The Lenovo Y900 is a top-end gaming desktop, aimed squarely at consumers looking to dive directly into the glorious world of PC gaming without needing to build their own rig. If you like to have your cake and eat it, too, the Y900 can be easily expanded, with a tool-less design, an SLI-enabled PCIe slot, and support for up to 64GB. Hard drives and SSDs are also a snap to swap in and out.
We first reviewed the last July and really liked what it had to offer, but the top-end version weighed heavy on the wallet. Lenovo no longer offers the 32GB of RAM (you'll need to provide the extra RAM on your own,) but it did manage to toss a GTX 1080 inside, keep the same great CPU, and lower the price. The high-grade Y900 of today dominates the version we previously reviewed, while shaving $450 off the price tag.
Pricing and availability
The $2,049 (£1,929, AU$3,999) price tag is still startling at first blush. There are cheaper configurations available in the US and UK. Australia only has access to the top-end model, but the top end model really delivers.
Building your own computer with the same specs will save you about $300 (we checked), but the biggest difference is you won’t have to hold your breath when the Lenovo boots for the first time. And the clean cable management inside the attractive chassis is worth a few bucks on its own.
If you don't want to drop two-grand, and you live in the states, there are two lower-end Y900 models. The $1,299 SKU is nearly the same one we reviewed back in July, with the same Skylake i7 CPU and a 4GB GTX 970, but with half the RAM and a much reduced price.
The $1,499 model drops the CPU down from an i7 to an i5, but bumps the graphics card up from the base model to a GTX 1070 with 8GB RAM. All three are fantastic options, and are designed in such a way to allow expansion. Sorry Australia and UK… but at least you both get the really nice version, right?
The Lenovo Ideacentre Y900 looks everything the part of a gaming PC without seeming ostentatious. A futuristic red glowing logo on the front of the machine pumps out a warm, almost lava-colored red, and is flanked on either side of the case by two similarly colored accents.
The plastic front sports an eye-catching faux carbon-fiber design. The front ports sit in a neat row on top of the Y900, nearly out of site, and a shiny, brushed-metal power button also hides in plain view on the top, rather than the front, of the computer.
Air circulation is helped along by sharp, angled intakes along the top and front, punctuated with red accents. The logo makes a second appearance on the top, but doesn't light up. That's not to say the LED-fun is over with just the front logo.
There are plenty more glowing red lights to excite your gamer-senses on the CPU cooler and case fan. The logo on the GTX 1080 itself glows green, and it can all be observed safely through a window on the side of the case itself.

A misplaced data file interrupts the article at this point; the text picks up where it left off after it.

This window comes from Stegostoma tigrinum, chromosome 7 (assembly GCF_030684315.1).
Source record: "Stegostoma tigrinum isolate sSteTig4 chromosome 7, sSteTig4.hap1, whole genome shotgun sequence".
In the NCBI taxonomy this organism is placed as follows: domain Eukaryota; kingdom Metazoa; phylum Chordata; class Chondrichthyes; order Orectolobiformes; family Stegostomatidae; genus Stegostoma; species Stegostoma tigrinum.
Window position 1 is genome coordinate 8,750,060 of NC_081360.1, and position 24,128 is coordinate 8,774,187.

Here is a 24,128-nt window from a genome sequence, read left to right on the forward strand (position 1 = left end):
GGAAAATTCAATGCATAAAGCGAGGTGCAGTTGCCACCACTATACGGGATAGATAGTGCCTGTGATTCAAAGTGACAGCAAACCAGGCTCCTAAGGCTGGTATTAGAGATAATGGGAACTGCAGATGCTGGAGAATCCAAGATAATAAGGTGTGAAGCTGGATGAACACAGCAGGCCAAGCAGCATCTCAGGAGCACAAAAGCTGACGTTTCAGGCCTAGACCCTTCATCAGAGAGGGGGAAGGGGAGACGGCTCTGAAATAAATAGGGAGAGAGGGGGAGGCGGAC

Accessing the precious innards of the machine is accomplished via a sliding lock and mechanical switch on the top-rear of the case. Depressing the mechanical switch pops the windowed side of the case off almost effortlessly, much to our surprise and delight.
Once inside, everything is neat and tidy, with easily accessible parts and pieces for future upgrades or replacement. And the tool-free design of the earlier model carries over to the newer version, so upgrades are a snap. It's a prebuilt that appeals to the tinkerer.
It's not nearly as compact as the or Alienware Aurora, which both use a folding design to pack as much as possible into a small form factor. But to us the Lenovo IdeaCentre Y900 is so good looking who cares if it's bigger?
The Y900 is an absolute beast, beating the Alienware in 3DMark tests and utterly destroying the XPS Tower. To say the Y900 is VR-ready is almost an understatement. It's not just VR-ready, it's practically begging to run immersive experience. It would be awesome to see what kind of numbers the Y900 could put up with double the RAM and another 1080 inside.
The 256GB SSD helps the Y900 jump to life when powered on, but unfortunately it's too small to store much in the way of games. Luckily, the 7,200 rpm 2TB hard drive has plenty of space, and the inclusion of a drive that spins faster than the traditional 5,400 rpm platter is a nice touch to help shorten load times.
The cooling system in the Y900, coupled with the vented case, does an excellent job keeping heat under control. While not silent, the fans are reasonably quiet, although the fans on the GPU really start to whine when under heavy loads. It's nothing a simple crank of the volume doesn't take care of. In fact, it's kind of incredible how a computer with this much power can remain so quiet.
Power is the name of the game, and the attractive design and ease of access makes the Y900 perfect for anyone looking to start big and go bigger. With expandable RAM up to 64GB and an SLI-supporting PCIe slot for a second GPU, the Y900 can go from muscle car to super car.
The lack of customization on the Lenovo website is a bummer. Any expansion you want to do has to be done on your own. The Y gaming mouse and keyboard included with the model from last year are no longer a pack-in. Instead the Y900 comes with standard peripherals including a tiny, lackluster mouse and absolutely uninspiring keyboard. Do yourself a favor and pick up a good and , or just add the Y-series accessories from the Y900 website.
The Y900 is a beast at a great price. You will save a few bucks building your own PC (something everyone should do at least once), but the trade-off is so razor-thin, and the possibilities for future expansion so robust and easy, it's worth it. There's a certain reckless pleasure in opening up your games and cranking everything to Ultra, and the Lenovo IdeaCentre Y900 is perfect in that regard.